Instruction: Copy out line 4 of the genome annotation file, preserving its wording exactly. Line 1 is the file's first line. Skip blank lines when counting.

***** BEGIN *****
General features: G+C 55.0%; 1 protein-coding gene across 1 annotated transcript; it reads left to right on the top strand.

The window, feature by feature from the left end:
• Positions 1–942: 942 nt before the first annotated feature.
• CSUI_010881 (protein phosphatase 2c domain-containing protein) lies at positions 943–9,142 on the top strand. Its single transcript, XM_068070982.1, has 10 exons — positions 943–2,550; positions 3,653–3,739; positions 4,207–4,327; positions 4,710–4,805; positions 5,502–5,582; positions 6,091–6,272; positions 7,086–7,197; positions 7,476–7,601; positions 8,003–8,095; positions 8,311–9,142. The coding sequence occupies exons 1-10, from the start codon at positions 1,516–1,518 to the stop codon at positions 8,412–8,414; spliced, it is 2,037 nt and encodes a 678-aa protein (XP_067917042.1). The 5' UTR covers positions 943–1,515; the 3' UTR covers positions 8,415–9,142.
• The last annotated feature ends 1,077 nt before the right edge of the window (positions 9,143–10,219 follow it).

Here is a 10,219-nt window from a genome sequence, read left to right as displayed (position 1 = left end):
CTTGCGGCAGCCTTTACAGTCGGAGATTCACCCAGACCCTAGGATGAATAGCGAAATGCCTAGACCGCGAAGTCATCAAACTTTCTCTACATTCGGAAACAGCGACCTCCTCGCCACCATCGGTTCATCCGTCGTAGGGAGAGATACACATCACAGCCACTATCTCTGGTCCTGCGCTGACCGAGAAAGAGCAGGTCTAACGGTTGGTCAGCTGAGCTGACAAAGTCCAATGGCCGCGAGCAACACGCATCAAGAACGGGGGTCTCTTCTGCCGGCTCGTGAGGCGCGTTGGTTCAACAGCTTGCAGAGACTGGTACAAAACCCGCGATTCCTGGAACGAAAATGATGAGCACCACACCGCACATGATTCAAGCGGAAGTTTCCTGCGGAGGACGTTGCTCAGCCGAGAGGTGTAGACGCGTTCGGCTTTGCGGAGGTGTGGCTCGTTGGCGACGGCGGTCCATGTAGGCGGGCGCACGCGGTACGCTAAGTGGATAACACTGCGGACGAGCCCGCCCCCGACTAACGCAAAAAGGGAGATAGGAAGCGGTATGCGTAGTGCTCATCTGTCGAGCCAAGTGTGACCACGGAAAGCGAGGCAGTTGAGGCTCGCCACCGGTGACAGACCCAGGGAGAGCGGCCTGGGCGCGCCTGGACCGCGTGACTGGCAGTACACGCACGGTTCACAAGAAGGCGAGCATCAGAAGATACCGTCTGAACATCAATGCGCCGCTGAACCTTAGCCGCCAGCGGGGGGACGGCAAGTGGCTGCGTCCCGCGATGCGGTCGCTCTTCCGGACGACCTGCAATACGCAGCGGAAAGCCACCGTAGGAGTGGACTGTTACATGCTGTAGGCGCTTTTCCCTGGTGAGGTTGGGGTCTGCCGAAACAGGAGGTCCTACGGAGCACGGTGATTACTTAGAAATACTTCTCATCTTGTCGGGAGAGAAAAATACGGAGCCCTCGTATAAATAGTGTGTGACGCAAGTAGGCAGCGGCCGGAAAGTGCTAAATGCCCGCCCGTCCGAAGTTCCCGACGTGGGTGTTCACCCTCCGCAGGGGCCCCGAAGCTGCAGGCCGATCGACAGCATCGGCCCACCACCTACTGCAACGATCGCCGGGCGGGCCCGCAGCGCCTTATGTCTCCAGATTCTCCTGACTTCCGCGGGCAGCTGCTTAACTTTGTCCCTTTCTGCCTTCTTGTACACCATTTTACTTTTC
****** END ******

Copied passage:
• CSUI_010881 (protein phosphatase 2c domain-containing protein) lies at positions 943–9,142 on the top strand. Its single transcript, XM_068070982.1, has 10 exons — positions 943–2,550; positions 3,653–3,739; positions 4,207–4,327; positions 4,710–4,805; positions 5,502–5,582; positions 6,091–6,272; positions 7,086–7,197; positions 7,476–7,601; positions 8,003–8,095; positions 8,311–9,142. The coding sequence occupies exons 1-10, from the start codon at positions 1,516–1,518 to the stop codon at positions 8,412–8,414; spliced, it is 2,037 nt and encodes a 678-aa protein (XP_067917042.1). The 5' UTR covers positions 943–1,515; the 3' UTR covers positions 8,415–9,142.